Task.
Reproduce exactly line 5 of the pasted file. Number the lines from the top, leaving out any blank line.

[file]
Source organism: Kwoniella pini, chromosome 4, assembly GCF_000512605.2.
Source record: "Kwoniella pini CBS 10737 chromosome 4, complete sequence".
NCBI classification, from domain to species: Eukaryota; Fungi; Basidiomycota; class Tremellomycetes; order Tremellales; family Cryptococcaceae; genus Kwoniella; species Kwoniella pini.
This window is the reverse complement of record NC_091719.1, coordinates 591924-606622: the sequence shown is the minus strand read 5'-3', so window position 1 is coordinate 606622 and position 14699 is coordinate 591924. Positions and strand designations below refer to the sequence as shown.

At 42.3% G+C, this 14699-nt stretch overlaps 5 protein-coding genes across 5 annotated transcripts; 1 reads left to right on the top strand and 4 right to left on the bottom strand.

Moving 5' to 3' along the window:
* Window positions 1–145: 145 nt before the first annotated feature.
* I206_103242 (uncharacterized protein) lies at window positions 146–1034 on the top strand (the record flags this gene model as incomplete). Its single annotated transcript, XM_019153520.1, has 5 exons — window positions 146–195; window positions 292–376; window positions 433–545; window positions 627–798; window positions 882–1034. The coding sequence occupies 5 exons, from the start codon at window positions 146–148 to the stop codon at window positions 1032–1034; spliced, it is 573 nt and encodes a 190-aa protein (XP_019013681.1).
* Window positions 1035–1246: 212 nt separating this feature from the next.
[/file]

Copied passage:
At 42.3% G+C, this 14699-nt stretch overlaps 5 protein-coding genes across 5 annotated transcripts; 1 reads left to right on the top strand and 4 right to left on the bottom strand.